Could Self-Quarantine Be The Culprit Behind Your Breakouts?

Photographed by Sara Harry Isaacs.
Unprecedented. Unpredictable. Completely chaotic.
An accurate portrayal of our current state of affairs, yes, but not not relevant to my in-quarantine skin situation, too. I’ve shunned my makeup bag entirely, amped up my evening skin-care regimen to include a firming overnight mask, and taken up facial acupressure in my spare time (YouTube is a truly enlightening place) — and still, my face is patchier, drier, and duller than usual.
I'm not the only one wrestling with unpredictable skin in self-isolation: A new Reddit thread in r/SkincareAddiction is dedicated to airing skin grievances from those experiencing a host of afflictions in quarantine. “My skin is getting worse. Red spots, small pimples, bad texture,” one of more than 75 commenters shared. Another user, who said she hasn’t had a zit in six months, is now dealing with an out-of-the-blue breakout. The forum’s list of newfound skin conditions is endless: eczema, ruddy texture, dryness.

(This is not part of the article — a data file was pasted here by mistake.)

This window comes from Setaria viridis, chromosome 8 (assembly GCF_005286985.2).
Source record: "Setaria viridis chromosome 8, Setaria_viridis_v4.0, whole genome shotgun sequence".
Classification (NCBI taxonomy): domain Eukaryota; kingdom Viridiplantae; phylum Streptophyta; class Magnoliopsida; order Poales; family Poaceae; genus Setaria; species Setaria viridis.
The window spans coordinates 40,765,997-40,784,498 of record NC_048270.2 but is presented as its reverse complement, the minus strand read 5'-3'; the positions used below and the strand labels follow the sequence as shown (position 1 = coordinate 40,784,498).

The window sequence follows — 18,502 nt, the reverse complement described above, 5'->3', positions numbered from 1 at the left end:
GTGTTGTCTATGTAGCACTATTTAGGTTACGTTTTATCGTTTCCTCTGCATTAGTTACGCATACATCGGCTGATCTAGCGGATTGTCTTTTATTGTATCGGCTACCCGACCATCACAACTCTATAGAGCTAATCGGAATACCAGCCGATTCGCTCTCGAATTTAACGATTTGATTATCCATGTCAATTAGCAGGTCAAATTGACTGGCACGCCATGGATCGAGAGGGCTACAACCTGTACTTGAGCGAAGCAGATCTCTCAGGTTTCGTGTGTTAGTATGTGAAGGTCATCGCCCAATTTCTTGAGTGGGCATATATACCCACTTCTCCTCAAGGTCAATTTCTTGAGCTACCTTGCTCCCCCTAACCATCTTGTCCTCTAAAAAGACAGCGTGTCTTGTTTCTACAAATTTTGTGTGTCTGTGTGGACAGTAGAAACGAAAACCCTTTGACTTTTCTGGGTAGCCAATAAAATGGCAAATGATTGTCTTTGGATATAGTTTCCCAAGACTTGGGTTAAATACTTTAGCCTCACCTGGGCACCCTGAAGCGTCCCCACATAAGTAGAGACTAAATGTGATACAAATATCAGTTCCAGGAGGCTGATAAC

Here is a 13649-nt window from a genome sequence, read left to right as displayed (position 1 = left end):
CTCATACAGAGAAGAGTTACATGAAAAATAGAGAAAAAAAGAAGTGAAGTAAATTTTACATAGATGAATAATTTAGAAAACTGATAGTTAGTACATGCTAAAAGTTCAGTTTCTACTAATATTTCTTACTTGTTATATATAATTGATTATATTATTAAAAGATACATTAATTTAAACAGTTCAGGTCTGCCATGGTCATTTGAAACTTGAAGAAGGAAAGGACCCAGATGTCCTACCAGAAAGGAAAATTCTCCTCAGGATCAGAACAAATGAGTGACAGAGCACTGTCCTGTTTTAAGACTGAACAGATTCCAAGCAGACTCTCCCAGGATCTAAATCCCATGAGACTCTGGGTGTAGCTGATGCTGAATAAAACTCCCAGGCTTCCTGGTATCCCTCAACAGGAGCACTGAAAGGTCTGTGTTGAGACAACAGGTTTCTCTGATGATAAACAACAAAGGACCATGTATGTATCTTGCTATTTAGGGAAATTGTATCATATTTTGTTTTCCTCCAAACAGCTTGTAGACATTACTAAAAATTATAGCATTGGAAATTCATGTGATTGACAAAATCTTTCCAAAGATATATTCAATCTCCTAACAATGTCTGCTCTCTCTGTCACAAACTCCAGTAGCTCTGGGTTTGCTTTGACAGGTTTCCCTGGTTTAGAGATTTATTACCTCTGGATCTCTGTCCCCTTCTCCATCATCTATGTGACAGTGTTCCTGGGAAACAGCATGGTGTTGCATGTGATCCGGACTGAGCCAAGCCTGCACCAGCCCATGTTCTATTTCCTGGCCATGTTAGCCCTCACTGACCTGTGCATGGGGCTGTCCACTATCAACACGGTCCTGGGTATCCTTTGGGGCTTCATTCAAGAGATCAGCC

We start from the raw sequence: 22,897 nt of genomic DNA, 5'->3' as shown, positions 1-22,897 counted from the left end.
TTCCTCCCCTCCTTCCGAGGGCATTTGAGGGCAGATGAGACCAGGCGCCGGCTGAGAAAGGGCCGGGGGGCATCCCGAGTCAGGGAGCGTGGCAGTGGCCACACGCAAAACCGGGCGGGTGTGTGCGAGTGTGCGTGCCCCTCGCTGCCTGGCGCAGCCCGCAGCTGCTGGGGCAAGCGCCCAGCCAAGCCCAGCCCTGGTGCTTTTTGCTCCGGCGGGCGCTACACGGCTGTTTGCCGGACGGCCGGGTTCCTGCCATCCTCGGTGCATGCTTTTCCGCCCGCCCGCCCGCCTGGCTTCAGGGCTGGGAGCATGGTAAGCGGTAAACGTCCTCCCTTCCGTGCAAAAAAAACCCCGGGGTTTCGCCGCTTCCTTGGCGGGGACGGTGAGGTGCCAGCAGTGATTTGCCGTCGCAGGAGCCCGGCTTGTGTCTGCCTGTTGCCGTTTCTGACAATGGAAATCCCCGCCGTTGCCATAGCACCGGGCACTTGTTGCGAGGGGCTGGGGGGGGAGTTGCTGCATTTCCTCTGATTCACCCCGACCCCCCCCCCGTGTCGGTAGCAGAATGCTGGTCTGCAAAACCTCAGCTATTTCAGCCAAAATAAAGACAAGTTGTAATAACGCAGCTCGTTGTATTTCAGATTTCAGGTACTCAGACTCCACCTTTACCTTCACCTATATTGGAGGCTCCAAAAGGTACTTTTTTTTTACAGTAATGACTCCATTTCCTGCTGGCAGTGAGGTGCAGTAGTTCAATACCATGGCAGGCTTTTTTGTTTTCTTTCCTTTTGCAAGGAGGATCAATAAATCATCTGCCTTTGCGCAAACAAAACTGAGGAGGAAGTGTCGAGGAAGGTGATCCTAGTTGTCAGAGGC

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You would think that this forced hiatus from all the skin-damaging evils of the outdoor world (pollution! Sun!) would do our complexions some good. Plus, we ostensibly have more time than ever to take care of our skin. So, what gives? “Things are just off right now — we’re not eating the same or exercising the same. We’re out of our normal routines and all of that can have an influence on our skin,” says Katie Beleznay, MD, a Vancouver-based dermatologist and clinical instructor at the University of British Columbia. Though there are myriad non-quarantine reasons why your face might be stressing (hormones, seasonal shifts, etc.), Dr. Beleznay notes that this special combination of abrupt mental, physical, and environmental changes may be to blame.
We asked the pros to decode our sudden skin complaints, all the in-isolation factors at play, and how to get a handle on it inside your own four walls.

If Your Skin Is Breaking Out